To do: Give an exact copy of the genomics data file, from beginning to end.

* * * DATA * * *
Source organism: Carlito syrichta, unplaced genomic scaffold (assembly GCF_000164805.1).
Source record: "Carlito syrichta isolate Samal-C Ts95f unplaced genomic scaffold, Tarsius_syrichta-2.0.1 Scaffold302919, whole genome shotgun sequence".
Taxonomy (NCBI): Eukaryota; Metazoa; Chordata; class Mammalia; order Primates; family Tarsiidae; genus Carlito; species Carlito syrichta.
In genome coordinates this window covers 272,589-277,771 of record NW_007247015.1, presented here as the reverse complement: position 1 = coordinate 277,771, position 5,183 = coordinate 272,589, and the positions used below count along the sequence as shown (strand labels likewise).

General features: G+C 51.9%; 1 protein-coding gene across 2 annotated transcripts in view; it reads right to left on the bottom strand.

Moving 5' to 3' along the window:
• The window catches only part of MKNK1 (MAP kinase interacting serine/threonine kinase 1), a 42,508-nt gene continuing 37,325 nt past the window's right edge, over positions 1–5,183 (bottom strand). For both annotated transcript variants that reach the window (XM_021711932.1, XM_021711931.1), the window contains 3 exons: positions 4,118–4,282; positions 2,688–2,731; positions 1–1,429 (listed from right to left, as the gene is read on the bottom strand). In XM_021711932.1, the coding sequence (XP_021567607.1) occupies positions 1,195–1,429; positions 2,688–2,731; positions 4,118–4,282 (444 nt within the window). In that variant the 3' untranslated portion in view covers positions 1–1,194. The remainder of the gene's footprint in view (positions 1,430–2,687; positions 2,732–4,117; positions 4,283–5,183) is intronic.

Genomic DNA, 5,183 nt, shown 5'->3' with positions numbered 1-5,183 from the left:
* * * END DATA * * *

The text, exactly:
Source organism: Carlito syrichta, unplaced genomic scaffold (assembly GCF_000164805.1).
Source record: "Carlito syrichta isolate Samal-C Ts95f unplaced genomic scaffold, Tarsius_syrichta-2.0.1 Scaffold302919, whole genome shotgun sequence".
Taxonomy (NCBI): Eukaryota; Metazoa; Chordata; class Mammalia; order Primates; family Tarsiidae; genus Carlito; species Carlito syrichta.
In genome coordinates this window covers 272,589-277,771 of record NW_007247015.1, presented here as the reverse complement: position 1 = coordinate 277,771, position 5,183 = coordinate 272,589, and the positions used below count along the sequence as shown (strand labels likewise).

General features: G+C 51.9%; 1 protein-coding gene across 2 annotated transcripts in view; it reads right to left on the bottom strand.

Moving 5' to 3' along the window:
• The window catches only part of MKNK1 (MAP kinase interacting serine/threonine kinase 1), a 42,508-nt gene continuing 37,325 nt past the window's right edge, over positions 1–5,183 (bottom strand). For both annotated transcript variants that reach the window (XM_021711932.1, XM_021711931.1), the window contains 3 exons: positions 4,118–4,282; positions 2,688–2,731; positions 1–1,429 (listed from right to left, as the gene is read on the bottom strand). In XM_021711932.1, the coding sequence (XP_021567607.1) occupies positions 1,195–1,429; positions 2,688–2,731; positions 4,118–4,282 (444 nt within the window). In that variant the 3' untranslated portion in view covers positions 1–1,194. The remainder of the gene's footprint in view (positions 1,430–2,687; positions 2,732–4,117; positions 4,283–5,183) is intronic.

Genomic DNA, 5,183 nt, shown 5'->3' with positions numbered 1-5,183 from the left: